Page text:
Physical activity and environmental exposure will increase water losses and therefore increase daily fluid needs. Physically active persons are often more likely to be outdoors and exposed to ambient environmental conditions (e.g., hot weather). Because dehydration will reduce physical exercise capabilities and increase heat strain (e.g., body temperature), it is important that active populations adequately replace their fluid losses (IOM, 1994; Sawka and Coyle, 1999).
As previously discussed, this increased water loss is essentially equal to sweat losses, as increased respiratory water losses are essentially offset by increased production of metabolic water. Water balance studies (Table 4-5) indicate that going from minimal activity to sedentary activity levels in temperate environments increased daily water requirements from approximately 2.5 to 3.2 L/day, respectively. Water turnover studies (Table 4-6) indicate that individuals with more strenuous levels of activity (> 60 minutes per day of activity) compared with individuals engaging in relatively sedentary activity (i.e., less than 60 minutes per day of activity) in temperate environments have increased daily total water requirements of approximately 3.0 to 4.5 L/day in men (Fusch et al., 1998; Leiper et al., 1996). Higher levels of physical activity further increase water requirements; for example, very active fire fighters had daily water requirements of about 7 L/day (Ruby et al., 2002).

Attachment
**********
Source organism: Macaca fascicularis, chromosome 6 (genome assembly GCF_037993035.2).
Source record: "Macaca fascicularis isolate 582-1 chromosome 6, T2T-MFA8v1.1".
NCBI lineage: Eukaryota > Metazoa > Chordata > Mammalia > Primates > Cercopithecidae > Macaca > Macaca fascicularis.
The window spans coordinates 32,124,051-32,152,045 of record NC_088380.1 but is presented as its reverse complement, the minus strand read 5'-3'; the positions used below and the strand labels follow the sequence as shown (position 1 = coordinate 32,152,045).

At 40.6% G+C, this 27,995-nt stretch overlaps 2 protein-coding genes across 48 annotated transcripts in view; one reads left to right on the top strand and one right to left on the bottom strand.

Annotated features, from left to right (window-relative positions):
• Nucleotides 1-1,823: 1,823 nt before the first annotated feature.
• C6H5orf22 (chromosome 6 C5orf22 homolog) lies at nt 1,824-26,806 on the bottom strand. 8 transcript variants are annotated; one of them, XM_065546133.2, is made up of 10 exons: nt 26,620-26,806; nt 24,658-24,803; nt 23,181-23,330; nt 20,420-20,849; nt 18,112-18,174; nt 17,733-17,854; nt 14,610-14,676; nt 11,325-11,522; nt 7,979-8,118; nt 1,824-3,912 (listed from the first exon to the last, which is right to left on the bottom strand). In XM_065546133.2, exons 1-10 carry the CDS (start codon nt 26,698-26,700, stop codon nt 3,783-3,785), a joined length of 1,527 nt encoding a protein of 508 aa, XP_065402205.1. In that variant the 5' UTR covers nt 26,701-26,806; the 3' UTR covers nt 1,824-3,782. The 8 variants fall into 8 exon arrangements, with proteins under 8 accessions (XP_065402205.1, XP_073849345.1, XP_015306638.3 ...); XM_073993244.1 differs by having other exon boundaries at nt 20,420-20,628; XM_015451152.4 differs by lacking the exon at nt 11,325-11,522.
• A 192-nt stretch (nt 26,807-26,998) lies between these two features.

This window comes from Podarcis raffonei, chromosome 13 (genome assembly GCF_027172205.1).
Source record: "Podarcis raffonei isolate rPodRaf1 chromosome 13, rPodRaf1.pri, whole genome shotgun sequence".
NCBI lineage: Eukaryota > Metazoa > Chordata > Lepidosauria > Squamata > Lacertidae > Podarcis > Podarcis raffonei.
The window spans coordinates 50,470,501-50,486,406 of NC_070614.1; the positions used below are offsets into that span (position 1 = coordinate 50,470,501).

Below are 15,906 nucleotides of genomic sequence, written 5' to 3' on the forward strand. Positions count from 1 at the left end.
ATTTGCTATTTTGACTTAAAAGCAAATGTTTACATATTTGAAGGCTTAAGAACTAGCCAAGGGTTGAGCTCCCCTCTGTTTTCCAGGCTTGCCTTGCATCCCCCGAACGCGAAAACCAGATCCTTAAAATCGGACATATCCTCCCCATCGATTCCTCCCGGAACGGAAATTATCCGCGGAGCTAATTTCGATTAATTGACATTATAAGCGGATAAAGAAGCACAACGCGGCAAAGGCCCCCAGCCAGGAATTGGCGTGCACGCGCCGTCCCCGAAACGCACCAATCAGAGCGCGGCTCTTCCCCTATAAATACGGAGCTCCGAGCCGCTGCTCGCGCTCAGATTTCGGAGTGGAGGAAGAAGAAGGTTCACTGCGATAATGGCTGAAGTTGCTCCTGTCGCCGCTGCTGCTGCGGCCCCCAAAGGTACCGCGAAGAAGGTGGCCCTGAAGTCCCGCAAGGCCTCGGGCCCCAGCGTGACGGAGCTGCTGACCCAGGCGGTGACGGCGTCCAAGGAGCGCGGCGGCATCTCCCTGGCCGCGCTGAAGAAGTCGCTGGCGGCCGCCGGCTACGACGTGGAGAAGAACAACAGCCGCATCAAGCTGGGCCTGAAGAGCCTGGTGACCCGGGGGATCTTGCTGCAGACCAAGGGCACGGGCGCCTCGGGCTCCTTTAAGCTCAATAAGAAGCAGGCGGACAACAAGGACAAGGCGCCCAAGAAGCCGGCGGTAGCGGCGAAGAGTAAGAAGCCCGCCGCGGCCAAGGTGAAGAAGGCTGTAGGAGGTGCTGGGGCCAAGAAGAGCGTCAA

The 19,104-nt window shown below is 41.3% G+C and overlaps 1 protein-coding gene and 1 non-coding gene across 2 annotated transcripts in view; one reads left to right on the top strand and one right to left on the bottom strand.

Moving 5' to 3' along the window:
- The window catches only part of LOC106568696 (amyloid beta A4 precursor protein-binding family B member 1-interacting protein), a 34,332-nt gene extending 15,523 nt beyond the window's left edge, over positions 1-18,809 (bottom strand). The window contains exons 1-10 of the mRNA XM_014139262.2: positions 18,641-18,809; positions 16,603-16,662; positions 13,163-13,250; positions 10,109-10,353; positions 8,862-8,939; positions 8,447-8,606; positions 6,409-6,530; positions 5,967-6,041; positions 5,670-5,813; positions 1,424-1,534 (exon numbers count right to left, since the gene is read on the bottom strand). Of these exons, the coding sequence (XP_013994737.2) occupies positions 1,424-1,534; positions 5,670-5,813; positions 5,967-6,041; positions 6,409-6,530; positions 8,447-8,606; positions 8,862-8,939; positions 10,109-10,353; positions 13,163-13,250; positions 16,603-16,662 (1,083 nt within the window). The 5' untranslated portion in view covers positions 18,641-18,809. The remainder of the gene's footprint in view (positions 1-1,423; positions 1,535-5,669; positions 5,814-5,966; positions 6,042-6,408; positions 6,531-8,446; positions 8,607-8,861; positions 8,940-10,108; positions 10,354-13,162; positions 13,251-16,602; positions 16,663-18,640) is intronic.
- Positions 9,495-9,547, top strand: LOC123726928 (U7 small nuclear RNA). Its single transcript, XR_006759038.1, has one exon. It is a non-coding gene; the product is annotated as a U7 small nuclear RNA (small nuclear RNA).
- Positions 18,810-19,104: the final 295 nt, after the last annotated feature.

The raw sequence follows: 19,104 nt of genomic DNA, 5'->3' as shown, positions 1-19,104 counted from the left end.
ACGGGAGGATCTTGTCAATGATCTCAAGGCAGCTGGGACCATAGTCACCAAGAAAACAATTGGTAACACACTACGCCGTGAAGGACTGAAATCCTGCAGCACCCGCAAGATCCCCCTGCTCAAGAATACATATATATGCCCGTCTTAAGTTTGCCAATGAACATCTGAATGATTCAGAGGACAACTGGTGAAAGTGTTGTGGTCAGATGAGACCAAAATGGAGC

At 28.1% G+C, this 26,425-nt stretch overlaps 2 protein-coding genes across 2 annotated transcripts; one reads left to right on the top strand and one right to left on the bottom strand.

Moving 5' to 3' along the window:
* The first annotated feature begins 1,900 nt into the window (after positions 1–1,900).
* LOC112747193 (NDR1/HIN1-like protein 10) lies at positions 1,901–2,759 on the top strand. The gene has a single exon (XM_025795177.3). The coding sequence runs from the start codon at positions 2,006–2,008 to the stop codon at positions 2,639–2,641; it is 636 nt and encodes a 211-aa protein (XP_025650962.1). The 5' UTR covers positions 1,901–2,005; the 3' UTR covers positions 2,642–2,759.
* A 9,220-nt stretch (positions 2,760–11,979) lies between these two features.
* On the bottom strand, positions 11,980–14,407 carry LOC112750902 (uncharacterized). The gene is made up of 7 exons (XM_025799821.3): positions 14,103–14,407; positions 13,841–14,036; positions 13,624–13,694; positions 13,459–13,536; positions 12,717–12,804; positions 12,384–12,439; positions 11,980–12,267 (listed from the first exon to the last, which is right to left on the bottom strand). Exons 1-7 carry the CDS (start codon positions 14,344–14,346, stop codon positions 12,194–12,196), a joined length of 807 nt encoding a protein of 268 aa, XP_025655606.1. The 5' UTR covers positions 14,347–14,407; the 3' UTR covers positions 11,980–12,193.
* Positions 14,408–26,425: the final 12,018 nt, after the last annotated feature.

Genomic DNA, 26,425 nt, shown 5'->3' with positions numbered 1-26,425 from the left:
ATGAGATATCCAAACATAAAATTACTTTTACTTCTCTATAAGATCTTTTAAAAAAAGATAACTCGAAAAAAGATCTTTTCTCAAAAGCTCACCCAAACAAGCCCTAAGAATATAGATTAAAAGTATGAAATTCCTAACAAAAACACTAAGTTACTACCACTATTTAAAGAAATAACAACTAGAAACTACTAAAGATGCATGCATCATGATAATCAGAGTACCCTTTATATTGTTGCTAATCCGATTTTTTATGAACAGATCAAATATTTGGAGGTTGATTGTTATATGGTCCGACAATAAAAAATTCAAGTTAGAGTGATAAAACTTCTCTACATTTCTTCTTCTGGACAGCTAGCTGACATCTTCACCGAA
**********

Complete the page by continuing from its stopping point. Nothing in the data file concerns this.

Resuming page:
Data from NHANES III (Table 4-15; Appendix H) indicate that individuals reporting leisure time activity five or more times per week had higher median daily water intakes by ≈ 0.5 L/day (e.g., 19 to 30 years: men 3.16 to 3.78 L/day, women 2.60 to 2.93 L/day). If persons perform physical activity in hot weather, then daily water requirements will be markedly increased. For active populations living in tropic or desert weather, daily sweat losses are often an additional 2 to 7 L/day (IOM, 1993, 1994; Molnar, 1947). Several analyses of water losses in hot weather (Figures 4-16, 4-17, and 4-18) support that active individuals who are continually exposed to hot weather can often have daily water requirements of 6 to 8 L/day or more.
Figure 4-20 provides approximate daily fluid requirements based on modeling for adults (assuming approximately 1.0 L for minimal needs for urine, respiratory, gastrointestinal, and insensible losses [Table 4-2]) wearing light-weight clothing while exposed to a vari-